The market is a long term thing. Right now is a great time to be a RE investor. We’re making money. We’re trading properties and we’re improving our holdings. Oh, wait, you’re talking about people who a) struggle to pay the principal residence mortgage and b) also want to be real estate investors and c) don’t currently own investment real estate and d) look to me for advice. O.K., got ya.

    Advice 1: get control of an income stream that generates a lot of money. Job or trust fund, doesn’t matter. Sending your kids to work may contravene local ordinances, so be careful.
    Advice 2: prepare to sacrifice family time and other enjoyable pursuits in order to get ahead in the short term.
    Advice 3: pay off your principal residence in short order. The shorter the better.
    Advice 4: two incomes are better than one (I’m not saying marry for money, but… 🙂 )
    Advice 5: live on a budget, and set concrete goals that you achieve.
    Advice 6: turn yourself into one of your creditors. Engage in forced savings.
    Advice 7: remember: life is filled with choices. Someone else will make yours for you if you prefer. This is not a drill.

    Enough advice. Your gut feeling and my gut feeling differ. I know recent purchasers on the fast track to mortgage paydown. One just called me for input on a career move. Big jump in pay in trade for a commute and more stress. Why me? To see if we could sell the current house and buy two residences to reduce commute and stress. The increased income lets him execute the plan we made last year even faster. He hadn’t anticipated it. Go figure. Life happened.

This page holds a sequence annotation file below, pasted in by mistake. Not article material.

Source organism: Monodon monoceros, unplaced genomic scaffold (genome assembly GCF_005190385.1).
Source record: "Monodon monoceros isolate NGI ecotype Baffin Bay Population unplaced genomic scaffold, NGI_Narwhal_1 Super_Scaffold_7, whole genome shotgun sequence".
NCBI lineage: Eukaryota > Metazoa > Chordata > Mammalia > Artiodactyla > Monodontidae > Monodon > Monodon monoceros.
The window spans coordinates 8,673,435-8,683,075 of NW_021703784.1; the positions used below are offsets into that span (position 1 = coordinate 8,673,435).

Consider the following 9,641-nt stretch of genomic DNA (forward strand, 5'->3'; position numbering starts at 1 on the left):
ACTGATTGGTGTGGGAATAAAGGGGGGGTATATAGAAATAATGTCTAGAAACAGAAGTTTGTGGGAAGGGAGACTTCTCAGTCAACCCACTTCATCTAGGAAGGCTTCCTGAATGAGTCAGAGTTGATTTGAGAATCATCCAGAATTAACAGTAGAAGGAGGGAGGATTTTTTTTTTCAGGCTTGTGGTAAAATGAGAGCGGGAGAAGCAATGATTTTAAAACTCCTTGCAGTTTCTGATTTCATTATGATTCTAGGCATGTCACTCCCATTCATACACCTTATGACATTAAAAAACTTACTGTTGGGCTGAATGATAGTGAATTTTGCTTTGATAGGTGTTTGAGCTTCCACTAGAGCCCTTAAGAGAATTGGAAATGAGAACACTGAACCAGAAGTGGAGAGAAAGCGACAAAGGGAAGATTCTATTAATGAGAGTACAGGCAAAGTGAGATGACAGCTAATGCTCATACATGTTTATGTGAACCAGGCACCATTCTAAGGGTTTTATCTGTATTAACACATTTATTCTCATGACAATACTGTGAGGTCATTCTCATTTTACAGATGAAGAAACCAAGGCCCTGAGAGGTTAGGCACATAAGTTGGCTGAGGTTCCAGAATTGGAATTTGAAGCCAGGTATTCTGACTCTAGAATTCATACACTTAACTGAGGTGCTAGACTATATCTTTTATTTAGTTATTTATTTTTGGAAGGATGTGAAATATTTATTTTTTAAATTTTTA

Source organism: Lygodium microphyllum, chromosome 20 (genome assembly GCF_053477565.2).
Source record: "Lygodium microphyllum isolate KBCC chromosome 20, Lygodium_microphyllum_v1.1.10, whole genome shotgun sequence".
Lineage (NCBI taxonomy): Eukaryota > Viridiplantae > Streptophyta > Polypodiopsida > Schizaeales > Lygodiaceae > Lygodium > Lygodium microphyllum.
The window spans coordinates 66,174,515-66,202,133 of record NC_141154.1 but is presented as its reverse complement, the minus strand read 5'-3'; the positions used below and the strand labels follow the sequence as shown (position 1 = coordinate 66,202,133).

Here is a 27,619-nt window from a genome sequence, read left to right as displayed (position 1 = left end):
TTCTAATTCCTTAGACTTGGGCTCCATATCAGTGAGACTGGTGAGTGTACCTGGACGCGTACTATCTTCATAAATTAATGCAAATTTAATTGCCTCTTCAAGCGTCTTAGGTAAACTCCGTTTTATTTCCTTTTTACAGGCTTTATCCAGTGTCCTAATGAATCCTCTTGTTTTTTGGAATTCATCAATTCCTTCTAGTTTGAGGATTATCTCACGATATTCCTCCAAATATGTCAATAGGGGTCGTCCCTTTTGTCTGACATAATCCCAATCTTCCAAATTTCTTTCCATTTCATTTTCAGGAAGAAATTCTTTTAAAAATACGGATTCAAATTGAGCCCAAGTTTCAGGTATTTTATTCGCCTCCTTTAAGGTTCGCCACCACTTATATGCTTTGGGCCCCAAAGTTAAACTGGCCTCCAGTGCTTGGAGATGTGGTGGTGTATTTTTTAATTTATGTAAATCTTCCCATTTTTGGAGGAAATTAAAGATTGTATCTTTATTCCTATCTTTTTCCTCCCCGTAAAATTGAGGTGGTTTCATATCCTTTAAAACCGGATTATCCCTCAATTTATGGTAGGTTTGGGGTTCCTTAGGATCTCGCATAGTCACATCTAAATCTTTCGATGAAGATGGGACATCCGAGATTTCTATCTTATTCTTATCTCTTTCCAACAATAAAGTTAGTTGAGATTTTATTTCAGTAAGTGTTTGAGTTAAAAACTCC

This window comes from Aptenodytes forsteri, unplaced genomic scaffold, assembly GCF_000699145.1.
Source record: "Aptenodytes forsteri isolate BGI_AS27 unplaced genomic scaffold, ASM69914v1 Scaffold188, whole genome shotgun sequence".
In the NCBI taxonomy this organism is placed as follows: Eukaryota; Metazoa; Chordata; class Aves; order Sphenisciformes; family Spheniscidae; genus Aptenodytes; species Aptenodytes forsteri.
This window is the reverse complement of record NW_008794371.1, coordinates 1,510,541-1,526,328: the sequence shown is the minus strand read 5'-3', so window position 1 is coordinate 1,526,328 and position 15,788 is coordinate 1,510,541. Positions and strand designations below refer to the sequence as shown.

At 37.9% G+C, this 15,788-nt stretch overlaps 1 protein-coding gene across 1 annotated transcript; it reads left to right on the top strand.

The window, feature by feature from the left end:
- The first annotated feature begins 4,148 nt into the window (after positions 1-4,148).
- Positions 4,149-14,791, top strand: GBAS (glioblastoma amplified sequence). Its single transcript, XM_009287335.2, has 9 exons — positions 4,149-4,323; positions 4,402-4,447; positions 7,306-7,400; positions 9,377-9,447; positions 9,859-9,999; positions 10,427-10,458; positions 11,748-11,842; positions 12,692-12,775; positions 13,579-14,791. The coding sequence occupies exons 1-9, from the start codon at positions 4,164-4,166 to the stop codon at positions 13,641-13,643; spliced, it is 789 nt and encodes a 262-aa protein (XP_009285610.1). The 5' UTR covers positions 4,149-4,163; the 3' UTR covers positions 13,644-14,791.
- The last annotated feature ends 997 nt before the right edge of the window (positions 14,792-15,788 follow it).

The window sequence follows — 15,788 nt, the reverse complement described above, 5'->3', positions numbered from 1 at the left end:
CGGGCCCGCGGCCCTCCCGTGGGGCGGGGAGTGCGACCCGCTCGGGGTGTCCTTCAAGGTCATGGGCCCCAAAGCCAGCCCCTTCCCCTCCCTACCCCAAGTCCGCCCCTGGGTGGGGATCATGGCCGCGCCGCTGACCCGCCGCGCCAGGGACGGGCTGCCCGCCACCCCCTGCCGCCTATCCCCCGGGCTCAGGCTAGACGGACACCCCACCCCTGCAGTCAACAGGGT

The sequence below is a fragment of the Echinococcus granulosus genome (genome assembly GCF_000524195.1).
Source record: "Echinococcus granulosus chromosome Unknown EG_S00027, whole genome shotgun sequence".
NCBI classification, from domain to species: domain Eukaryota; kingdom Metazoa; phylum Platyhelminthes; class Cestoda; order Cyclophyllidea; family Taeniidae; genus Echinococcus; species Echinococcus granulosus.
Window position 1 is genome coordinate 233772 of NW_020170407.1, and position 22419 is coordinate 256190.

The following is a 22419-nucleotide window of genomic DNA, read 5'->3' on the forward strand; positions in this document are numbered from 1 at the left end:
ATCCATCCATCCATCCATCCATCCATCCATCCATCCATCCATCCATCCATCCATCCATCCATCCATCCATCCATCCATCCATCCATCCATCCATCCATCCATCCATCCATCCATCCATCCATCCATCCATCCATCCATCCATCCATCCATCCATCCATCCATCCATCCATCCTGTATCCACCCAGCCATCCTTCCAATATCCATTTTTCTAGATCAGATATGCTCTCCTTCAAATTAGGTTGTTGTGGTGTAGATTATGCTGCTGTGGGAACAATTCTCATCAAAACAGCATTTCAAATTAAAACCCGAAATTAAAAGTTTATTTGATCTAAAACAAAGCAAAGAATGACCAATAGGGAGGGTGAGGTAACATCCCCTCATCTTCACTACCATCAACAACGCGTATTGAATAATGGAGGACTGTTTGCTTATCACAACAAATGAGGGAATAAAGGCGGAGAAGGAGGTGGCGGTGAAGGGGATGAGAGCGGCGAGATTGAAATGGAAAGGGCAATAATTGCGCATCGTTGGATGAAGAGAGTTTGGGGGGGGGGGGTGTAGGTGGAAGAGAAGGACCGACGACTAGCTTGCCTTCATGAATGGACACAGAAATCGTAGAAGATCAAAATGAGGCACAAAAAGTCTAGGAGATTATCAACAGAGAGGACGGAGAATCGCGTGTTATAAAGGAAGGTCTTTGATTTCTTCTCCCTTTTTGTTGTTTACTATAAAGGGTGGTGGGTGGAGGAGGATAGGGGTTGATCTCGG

19. ObserverX

    There must have been a message in your last post Rob but I can’t for the life of me figure out what it was.

    “I don’t think there will ever be enough of a shortage of real estate investors to threaten my business.” — Silly me, I thought this discussion was about the financial well-being of the RE investor, not that of Rob C.

    “Right now is a great time to be a RE investor.” — Huh? It’s a great time to buy now or it’s a great time if you bought over 5 years ago? If you’re suggesting it’s the former, then why do you openly admit it’s hard to find a good property today? Yes, I know you’ll respond that there’s always hidden gems, but if now is a “great time” what is it when 20% down, cash flowing properties litter the land? a “*really* great” time??